Europe lags US in business-method patents
There is huge potential in business-method patents, and the financial sector in the US has begun to realize this. As in so many other areas of intellectual property, Europe is being needlessly left behind.
Business-method patents should be an integral part of strategic planning for banks and other organizations in the financial sector. Typically covering services offered over the internet or to web-based back-office operations, business-method patents can be used to exclude rivals from markets or to generate significant amounts of licensing revenue. As such, they are tools that no financial institution can nowadays afford to overlook. But talk to practitioners working in this area and you will find that all too often this is exactly what happens. European institutions are by far the most neglectful of their interests.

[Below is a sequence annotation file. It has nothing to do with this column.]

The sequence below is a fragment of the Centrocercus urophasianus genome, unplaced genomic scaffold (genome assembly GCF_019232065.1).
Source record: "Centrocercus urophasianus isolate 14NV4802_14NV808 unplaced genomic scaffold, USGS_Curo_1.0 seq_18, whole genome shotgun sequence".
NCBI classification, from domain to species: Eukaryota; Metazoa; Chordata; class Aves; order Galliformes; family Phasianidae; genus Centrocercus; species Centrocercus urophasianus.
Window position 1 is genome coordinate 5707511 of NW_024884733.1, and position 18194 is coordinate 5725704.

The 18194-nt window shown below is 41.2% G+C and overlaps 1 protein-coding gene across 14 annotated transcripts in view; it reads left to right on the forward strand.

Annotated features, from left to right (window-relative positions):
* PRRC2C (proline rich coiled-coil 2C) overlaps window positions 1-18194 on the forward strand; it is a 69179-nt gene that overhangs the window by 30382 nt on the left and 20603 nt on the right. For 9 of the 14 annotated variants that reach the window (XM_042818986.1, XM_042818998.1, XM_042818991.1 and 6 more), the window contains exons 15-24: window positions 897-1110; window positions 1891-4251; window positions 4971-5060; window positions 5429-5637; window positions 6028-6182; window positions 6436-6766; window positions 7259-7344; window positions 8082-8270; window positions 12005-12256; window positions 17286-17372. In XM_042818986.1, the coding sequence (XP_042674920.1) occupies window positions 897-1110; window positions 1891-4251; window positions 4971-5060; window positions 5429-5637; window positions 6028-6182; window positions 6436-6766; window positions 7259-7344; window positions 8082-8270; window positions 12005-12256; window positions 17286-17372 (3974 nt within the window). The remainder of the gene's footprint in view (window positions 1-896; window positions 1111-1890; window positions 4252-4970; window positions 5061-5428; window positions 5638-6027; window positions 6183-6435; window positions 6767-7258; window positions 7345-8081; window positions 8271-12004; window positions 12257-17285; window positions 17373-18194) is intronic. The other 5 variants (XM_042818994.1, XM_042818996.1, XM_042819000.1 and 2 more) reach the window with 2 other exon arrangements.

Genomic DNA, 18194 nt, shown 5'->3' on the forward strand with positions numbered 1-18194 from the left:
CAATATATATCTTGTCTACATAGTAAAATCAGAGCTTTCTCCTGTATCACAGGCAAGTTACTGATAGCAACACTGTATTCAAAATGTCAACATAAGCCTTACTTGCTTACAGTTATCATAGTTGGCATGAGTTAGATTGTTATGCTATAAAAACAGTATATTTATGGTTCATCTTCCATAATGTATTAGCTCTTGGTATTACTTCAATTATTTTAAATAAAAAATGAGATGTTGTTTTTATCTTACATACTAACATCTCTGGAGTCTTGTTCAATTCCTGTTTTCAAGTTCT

There has been a surge of US interest in business-method patents since the landmark State Street&Trust Co vs Signature Financial Group Inc case was decided by the US Federal Circuit Appeals Court in 1998. The court held that a Signature data-processing system, which took the form of a computerized accounting system that managed a mutual fund investment operation, should not be excluded from patentability just because it was a business method.